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Once All Data Plans Are Capped, Where Will You Turn?

Mobile device users want unlimited access to data, but most are unwilling to pay a premium according to a survey of professionals and students. The full survey results are expected tomorrow, when Devicescape, a provider of Wi-Fi software solutions, publishes its quarterly Wi-Fi report. Respondents to the survey are adamant about their data needs, with 61.2 percent indicating they wouldn’t pay for an unlimited data plan. If plans are capped, loyalty to a provider plummets, as 77.9 percent of those polled would consider switching mobile operators.

A few other key highlights from the survey, which showcase usage activities and needs for data networks:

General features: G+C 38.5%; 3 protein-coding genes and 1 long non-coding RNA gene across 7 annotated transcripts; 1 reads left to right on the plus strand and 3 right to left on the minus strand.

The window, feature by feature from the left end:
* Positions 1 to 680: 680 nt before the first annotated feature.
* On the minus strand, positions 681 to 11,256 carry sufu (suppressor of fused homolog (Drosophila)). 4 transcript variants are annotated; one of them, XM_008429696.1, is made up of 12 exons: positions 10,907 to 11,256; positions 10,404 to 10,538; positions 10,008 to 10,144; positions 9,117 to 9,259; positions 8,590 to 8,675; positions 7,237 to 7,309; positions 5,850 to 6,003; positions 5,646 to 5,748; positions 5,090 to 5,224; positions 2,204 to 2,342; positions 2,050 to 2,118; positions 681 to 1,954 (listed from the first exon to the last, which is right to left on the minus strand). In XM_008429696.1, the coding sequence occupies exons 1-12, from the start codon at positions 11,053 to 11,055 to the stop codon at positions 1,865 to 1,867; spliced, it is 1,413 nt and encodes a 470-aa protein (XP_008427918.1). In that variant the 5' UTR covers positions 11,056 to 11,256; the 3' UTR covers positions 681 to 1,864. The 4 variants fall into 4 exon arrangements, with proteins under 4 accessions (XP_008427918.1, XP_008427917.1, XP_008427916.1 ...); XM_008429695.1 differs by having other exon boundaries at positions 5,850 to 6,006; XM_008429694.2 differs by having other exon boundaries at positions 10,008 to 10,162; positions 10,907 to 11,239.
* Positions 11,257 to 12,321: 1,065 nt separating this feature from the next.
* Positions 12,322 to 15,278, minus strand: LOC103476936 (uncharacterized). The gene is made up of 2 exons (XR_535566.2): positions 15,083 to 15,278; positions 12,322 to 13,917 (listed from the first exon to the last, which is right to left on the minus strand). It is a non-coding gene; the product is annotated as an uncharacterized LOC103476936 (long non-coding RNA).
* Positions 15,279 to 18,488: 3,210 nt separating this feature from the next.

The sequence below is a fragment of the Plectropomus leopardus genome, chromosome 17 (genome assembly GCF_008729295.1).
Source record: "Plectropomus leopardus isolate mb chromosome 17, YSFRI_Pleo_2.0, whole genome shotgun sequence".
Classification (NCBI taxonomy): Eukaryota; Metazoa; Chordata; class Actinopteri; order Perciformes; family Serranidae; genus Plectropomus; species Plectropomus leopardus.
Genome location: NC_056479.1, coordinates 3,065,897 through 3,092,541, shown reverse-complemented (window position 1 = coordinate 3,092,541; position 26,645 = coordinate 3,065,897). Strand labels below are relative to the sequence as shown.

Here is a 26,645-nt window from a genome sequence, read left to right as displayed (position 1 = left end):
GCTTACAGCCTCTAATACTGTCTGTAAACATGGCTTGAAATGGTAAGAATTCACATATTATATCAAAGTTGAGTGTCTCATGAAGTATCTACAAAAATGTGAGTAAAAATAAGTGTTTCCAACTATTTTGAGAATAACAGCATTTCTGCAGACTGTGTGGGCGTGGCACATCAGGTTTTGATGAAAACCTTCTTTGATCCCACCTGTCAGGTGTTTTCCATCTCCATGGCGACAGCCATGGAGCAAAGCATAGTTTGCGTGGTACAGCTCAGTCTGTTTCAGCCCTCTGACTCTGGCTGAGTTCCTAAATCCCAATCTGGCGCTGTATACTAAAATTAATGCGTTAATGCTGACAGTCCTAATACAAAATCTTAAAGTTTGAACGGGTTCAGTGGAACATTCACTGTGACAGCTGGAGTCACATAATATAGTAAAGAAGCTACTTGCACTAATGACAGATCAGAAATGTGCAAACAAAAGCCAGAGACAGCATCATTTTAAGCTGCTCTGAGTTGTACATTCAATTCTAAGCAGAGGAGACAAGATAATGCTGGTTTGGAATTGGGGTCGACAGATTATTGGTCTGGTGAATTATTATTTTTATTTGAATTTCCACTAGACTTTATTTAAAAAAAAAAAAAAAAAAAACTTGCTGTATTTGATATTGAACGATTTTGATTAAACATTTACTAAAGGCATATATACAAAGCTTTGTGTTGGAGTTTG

• A little more than 86 percent of respondents want to share user-created content — such as photos and videos –within one week, and 55.9 percent wish to share such media immediately after creation. Thank the improved camera sensors and software in mobile phones, plus the rise of social networks for this use case.
  • On a related note, Wi-Fi integration is becoming an increasingly important factor when deciding which digital camera to buy: 57.5 percent of the survey participants say this is driving their decision-making. Cameras that don’t include Wi-Fi for photo transfers can use a solution like the Eye-Fi storage card; Eye-Fi expanded hotpsot access with a Devicescape partnership earlier this year.
  • Laptops and cell phones are the obvious leaders when it comes to devices that consumers expect to offer connectivity, but web-enabled gaming devices are gaining favor; 43.2 percent of those surveyed want such functionality.